Browse Results For:
Arms Control Treaties in the Nuclear Era
This anthology presents the complete text of 34 treaties that have effectively contained the spread of nuclear, biological, and conventional weapons during the Cold War and beyond. The treaties are placed in historical context by individual commentaries from noted authorities Thomas Graham Jr. and Damien J. LaVera, which provide unique insights on each treaty’s negotiation and implementation. There is no comparable resource available for diplomats, international lawyers, and arms control specialists.
On Trees, Evolution, and Society
With a lifetime of work in forestry and genetics to guide him, University of Washington professor emeritus of forestry Reinhard Stettler offers lessons in how nature works, as well as how science can help us understand it.
The Cultural Battles over Heavyweight Prizefighting in the American West
Boxing was popular in the American West long before Las Vegas became its epicenter. However, not everyone in the region was a fan. Counterpunch examines how the sport’s meteoric rise in popularity in the West ran concurrently with a growing backlash among Progressive Era social reformers who saw boxing as barbaric. These tensions created a morality war that pitted state officials against city leaders, boxing promoters against social reformers, and fans against religious groups. Historian Meg Frisbee focuses on several legendary heavyweight prizefights of the period and the protests they inspired to explain why western geography, economy, and culture ultimately helped the sport’s supporters defeat its detractors.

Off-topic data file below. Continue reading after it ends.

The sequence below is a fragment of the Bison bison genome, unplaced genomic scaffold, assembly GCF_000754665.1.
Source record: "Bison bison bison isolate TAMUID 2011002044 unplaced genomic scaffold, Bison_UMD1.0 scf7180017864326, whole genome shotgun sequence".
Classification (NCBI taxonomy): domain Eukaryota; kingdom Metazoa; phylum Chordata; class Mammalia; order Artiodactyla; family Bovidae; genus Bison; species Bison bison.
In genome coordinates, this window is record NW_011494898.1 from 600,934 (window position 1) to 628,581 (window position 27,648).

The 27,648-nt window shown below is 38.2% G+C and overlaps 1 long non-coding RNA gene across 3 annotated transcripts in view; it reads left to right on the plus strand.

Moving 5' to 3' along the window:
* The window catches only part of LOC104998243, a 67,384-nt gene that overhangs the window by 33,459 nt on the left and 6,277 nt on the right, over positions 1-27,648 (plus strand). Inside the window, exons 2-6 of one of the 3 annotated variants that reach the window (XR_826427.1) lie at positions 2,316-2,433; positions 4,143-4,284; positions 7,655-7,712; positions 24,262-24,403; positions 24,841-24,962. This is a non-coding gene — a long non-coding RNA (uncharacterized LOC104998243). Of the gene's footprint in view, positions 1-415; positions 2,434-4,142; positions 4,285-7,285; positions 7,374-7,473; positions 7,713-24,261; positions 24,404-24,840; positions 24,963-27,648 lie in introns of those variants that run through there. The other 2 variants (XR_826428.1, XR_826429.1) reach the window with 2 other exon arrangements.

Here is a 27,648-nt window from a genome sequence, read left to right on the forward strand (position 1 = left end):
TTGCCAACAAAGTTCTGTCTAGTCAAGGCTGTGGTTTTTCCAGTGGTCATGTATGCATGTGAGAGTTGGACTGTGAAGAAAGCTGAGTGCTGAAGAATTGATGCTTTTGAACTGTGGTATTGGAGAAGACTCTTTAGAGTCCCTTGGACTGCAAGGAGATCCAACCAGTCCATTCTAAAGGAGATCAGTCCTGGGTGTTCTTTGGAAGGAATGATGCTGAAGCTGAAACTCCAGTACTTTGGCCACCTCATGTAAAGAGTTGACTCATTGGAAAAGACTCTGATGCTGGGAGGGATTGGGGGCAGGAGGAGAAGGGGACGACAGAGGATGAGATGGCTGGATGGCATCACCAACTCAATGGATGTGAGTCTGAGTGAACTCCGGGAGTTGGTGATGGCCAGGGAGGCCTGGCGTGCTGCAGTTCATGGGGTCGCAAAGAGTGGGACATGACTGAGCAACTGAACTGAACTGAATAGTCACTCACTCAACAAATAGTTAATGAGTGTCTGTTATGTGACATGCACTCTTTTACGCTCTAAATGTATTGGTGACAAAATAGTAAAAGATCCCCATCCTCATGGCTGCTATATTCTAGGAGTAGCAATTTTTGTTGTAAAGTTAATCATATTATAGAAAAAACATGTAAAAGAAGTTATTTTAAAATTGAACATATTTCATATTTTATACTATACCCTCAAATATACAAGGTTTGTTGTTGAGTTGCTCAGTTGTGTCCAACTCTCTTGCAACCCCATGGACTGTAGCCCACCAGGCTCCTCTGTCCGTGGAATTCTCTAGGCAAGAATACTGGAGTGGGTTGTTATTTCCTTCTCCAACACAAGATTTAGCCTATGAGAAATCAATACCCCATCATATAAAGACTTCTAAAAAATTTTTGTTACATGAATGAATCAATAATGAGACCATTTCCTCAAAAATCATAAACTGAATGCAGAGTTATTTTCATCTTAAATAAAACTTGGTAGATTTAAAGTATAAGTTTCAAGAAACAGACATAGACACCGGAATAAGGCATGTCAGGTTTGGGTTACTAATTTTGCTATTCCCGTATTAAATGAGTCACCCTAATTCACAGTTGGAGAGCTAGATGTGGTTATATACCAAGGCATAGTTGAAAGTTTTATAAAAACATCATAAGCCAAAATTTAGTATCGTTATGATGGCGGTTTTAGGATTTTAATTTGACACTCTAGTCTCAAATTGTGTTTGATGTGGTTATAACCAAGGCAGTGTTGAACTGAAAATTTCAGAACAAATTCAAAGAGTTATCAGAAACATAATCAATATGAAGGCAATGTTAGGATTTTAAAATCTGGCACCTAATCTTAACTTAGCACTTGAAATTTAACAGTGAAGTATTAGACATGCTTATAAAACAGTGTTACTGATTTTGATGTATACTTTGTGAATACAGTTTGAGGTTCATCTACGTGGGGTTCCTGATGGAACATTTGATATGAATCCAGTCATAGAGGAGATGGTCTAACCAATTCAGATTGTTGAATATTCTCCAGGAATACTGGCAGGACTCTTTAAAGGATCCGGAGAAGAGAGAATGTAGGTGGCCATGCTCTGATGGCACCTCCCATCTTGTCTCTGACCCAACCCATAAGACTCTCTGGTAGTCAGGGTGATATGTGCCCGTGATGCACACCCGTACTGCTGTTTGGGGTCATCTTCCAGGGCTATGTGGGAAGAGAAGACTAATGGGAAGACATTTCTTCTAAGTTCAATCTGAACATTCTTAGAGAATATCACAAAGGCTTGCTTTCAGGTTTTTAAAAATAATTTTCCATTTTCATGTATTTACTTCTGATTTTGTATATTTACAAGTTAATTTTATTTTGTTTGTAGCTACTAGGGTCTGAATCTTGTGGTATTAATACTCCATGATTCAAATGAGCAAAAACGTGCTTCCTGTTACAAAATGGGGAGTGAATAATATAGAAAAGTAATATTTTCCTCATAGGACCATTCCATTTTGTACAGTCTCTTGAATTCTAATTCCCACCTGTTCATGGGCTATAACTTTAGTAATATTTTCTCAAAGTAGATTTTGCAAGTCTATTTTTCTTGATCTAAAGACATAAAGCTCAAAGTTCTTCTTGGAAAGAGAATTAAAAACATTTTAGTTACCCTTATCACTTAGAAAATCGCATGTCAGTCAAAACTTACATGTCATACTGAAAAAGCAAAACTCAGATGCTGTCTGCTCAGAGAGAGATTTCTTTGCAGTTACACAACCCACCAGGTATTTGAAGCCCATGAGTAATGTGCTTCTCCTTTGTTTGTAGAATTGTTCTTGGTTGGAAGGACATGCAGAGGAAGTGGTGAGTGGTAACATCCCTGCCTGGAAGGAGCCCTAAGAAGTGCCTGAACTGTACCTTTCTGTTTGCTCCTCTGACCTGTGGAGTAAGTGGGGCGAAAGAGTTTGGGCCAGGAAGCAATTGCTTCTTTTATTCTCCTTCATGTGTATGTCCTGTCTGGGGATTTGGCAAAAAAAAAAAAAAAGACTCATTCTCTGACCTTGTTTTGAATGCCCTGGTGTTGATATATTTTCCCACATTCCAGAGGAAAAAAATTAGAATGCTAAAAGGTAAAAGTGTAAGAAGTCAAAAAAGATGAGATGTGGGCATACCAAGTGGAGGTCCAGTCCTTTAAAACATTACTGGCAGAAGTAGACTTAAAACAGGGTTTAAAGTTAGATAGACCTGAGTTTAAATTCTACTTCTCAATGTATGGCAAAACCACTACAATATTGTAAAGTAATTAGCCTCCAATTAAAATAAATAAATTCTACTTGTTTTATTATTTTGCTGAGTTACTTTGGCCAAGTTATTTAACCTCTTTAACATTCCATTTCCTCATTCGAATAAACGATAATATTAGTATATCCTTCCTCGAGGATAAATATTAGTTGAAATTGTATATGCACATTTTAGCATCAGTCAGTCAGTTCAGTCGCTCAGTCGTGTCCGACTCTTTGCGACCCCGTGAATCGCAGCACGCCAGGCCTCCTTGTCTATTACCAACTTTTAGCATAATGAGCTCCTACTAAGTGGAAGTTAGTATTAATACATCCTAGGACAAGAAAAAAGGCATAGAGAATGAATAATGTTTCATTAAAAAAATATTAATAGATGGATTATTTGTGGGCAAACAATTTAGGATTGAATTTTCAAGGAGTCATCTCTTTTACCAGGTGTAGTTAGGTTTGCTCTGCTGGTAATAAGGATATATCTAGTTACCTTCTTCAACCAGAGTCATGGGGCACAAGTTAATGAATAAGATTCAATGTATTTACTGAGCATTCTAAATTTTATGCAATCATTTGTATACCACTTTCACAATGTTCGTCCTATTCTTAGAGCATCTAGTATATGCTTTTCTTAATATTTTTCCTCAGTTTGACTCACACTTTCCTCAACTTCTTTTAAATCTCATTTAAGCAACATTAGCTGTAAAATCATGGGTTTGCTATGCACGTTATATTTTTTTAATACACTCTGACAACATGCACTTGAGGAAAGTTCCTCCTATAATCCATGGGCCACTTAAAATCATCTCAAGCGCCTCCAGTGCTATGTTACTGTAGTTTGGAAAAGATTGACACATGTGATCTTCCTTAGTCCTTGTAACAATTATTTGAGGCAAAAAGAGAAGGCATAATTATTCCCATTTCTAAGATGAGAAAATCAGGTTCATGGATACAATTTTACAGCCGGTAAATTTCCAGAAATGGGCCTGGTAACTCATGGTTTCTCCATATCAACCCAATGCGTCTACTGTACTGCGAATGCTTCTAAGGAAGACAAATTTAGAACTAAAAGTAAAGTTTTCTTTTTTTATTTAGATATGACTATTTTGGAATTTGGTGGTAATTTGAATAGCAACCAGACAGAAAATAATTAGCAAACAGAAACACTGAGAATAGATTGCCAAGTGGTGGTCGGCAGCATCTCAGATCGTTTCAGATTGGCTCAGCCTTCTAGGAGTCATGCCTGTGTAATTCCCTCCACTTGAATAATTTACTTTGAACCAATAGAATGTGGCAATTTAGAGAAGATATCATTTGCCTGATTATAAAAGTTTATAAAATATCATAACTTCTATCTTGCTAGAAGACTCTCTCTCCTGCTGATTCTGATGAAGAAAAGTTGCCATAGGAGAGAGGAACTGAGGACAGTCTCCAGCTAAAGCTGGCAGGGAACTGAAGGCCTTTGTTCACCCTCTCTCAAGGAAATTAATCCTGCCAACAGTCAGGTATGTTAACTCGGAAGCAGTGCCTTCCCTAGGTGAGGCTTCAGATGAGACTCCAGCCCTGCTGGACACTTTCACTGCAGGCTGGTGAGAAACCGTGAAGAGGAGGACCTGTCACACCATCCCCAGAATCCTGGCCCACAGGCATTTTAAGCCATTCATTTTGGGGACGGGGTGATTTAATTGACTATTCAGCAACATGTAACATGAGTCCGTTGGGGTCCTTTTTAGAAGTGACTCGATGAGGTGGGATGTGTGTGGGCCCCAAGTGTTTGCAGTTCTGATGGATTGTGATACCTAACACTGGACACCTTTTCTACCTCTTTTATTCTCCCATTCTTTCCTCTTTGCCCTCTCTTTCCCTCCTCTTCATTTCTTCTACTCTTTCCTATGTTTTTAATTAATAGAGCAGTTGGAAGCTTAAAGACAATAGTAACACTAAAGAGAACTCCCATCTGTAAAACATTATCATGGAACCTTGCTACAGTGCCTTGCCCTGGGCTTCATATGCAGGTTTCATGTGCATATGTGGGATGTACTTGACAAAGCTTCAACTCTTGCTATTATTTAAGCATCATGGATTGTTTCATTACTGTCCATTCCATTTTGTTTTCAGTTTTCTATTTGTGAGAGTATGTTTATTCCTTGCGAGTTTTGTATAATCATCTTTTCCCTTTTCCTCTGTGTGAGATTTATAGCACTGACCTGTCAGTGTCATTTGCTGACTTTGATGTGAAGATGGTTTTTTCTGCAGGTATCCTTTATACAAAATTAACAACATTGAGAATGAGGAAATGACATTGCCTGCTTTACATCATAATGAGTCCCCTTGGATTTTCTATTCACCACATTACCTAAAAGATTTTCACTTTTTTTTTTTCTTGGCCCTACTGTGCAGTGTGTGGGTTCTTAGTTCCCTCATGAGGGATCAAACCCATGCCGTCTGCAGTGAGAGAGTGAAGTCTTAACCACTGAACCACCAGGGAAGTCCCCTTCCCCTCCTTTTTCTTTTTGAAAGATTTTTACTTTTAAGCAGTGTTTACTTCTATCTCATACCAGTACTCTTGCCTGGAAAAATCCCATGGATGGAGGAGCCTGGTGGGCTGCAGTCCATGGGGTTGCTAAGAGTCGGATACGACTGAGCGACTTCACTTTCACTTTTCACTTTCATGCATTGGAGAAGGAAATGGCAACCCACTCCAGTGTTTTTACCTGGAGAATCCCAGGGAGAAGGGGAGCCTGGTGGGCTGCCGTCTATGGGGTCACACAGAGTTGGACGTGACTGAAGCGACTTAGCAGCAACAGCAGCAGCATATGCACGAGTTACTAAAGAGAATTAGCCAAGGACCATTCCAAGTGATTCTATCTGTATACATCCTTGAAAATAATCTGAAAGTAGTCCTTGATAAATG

A fascinating look at early American boxing, Counterpunch showcases fighters such as "Gentleman" Jim Corbett, Bob Fitzsimmons, and Jack Johnson, the first African American heavyweight champ, and it provides an entertaining way to understand both the growth of the American West and the history of this popular—and controversial—sport.
The Greening of the San Francisco Bay Area
The San Francisco Bay Area is one of the world's most beautiful cities. Despite a population of 7 million people, it is more greensward than asphalt jungle, more open space than hardscape. A vast quilt of countryside is tucked into the folds of the metropolis, stitched from fields, farms and woodlands, mines, creeks, and wetlands. In The Country in the City, Richard Walker tells the story of how the jigsaw geography of this greenbelt has been set into place.
Fiction, Film and Social Change
Scandinavian popular novels and films have flourished in the last thirty years. In Crime and Fantasy in Scandinavia, Andrew Nestingen argues that the growth and visibility of popular culture have been at the heart of the development of heterogeneous "publics" in Scandinavia, in opposition to the homogenizing influence of the post-World War II welfare state. Novels and films have mobilized readers and viewers, serving as a preeminent site for debates over individualism, collectivity, national homogeneity, gender, and transnational relations.
Crime and Fantasy in Scandinavia provides insight into the changing nature of civil society in Scandinavia through the lens of popular culture. Nestingen develops his argument through the examination of genres where the central theme is individual transgression of societal norms: crime films and novels, melodramas, and fantasy fiction. Among the internationally known writers and filmmakers discussed are Henning Mankell, Aki Kaurismäki, Lukas Moodysson, and Lars von Trier.